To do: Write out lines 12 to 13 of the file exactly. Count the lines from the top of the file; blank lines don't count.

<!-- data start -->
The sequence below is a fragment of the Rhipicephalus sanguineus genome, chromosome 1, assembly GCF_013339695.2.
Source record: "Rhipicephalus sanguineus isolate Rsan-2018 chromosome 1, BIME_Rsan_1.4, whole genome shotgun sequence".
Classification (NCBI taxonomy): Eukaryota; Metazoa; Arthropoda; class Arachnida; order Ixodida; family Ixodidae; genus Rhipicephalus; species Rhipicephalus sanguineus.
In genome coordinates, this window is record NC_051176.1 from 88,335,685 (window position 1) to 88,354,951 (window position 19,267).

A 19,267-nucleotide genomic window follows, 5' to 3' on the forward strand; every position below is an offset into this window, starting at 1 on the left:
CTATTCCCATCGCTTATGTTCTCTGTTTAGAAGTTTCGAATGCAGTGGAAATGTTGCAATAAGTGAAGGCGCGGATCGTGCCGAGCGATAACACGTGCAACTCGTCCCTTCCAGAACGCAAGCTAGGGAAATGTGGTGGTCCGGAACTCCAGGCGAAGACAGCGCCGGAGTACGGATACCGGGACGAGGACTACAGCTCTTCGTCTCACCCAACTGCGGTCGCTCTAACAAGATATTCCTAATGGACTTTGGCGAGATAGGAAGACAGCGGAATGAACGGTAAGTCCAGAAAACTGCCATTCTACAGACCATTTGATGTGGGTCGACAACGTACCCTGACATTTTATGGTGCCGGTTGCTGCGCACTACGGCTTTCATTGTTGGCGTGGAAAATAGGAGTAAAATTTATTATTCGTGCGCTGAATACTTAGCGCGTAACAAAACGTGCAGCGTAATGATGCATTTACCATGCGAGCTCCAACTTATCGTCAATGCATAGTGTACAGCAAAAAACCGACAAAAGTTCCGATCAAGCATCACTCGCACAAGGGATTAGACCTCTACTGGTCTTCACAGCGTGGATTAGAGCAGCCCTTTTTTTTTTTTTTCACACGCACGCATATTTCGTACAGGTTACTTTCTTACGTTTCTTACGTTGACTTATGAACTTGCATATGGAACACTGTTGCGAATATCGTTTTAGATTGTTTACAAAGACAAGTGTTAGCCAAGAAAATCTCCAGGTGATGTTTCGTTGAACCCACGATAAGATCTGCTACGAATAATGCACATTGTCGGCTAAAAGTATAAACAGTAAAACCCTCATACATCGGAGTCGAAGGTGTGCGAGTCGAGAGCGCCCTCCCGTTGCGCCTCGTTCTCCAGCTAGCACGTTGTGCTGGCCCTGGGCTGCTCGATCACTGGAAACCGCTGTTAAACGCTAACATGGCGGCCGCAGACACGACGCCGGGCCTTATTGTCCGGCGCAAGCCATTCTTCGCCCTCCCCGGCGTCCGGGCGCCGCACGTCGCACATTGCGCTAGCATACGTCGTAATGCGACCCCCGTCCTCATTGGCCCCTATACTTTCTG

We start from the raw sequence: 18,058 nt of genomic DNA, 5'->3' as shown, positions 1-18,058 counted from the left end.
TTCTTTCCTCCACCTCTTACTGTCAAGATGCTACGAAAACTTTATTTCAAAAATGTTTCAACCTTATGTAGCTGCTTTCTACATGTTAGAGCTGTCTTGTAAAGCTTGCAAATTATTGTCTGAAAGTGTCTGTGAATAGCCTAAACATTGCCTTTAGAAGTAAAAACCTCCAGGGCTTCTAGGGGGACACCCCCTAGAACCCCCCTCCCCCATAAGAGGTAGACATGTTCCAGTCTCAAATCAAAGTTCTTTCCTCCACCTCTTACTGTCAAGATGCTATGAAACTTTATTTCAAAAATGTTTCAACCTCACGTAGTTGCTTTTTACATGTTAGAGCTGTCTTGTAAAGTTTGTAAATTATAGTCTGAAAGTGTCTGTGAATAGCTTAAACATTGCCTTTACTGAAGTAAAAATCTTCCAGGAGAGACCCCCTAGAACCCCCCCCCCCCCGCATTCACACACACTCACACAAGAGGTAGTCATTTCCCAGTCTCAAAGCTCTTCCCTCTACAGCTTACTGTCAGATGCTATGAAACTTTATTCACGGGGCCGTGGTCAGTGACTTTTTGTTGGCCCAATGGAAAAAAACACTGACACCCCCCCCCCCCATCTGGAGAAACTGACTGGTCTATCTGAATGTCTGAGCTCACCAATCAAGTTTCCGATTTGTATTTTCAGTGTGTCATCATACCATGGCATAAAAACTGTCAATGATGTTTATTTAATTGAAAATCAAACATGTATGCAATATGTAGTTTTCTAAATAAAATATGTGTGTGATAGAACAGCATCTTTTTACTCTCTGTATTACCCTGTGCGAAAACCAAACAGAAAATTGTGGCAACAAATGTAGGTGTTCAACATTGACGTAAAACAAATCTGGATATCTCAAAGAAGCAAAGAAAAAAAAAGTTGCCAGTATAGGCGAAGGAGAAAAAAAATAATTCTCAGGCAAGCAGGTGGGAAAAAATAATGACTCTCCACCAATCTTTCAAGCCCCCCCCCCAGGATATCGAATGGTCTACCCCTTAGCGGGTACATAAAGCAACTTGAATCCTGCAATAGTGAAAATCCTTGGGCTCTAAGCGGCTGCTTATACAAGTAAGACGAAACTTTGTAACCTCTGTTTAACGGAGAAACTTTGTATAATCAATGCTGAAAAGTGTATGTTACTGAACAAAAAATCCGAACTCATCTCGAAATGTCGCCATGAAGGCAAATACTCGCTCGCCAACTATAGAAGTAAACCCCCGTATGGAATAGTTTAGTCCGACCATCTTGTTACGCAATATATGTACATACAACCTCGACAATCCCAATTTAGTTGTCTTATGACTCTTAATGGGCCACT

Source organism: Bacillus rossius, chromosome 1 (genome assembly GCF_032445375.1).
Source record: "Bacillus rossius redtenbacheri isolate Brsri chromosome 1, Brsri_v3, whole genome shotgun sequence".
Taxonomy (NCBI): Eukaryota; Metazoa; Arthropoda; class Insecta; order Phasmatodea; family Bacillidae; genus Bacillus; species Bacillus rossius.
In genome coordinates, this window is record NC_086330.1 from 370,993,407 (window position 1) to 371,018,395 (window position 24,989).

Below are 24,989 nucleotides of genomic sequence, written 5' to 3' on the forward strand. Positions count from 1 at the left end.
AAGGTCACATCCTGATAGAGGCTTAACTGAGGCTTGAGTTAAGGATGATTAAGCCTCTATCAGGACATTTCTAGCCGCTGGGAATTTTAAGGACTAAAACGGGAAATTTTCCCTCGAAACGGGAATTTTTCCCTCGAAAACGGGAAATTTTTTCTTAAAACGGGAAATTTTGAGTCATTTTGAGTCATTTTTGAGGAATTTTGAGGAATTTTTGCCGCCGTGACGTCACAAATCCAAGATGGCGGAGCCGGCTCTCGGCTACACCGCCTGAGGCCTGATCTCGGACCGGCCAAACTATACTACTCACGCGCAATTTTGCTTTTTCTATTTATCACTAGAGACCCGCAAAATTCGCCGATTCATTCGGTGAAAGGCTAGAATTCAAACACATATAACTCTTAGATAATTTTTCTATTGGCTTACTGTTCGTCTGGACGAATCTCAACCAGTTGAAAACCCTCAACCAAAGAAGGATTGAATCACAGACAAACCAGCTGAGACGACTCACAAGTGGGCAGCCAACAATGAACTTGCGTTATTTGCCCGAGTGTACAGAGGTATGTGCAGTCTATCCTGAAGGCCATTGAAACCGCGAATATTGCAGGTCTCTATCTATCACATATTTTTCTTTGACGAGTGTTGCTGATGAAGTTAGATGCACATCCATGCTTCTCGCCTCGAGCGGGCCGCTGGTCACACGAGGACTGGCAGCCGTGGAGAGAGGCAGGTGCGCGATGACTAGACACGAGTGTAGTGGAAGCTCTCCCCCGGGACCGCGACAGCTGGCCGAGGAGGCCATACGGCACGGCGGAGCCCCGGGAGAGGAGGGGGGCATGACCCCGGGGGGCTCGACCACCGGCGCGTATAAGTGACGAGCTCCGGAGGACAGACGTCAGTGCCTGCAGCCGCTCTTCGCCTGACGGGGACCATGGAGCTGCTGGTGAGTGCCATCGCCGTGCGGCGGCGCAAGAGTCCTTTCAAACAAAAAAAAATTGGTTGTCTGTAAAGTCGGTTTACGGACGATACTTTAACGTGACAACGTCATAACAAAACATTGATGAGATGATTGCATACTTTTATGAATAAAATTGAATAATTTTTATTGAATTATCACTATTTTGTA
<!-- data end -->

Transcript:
In genome coordinates, this window is record NC_086330.1 from 370,993,407 (window position 1) to 371,018,395 (window position 24,989).

Below are 24,989 nucleotides of genomic sequence, written 5' to 3' on the forward strand. Positions count from 1 at the left end.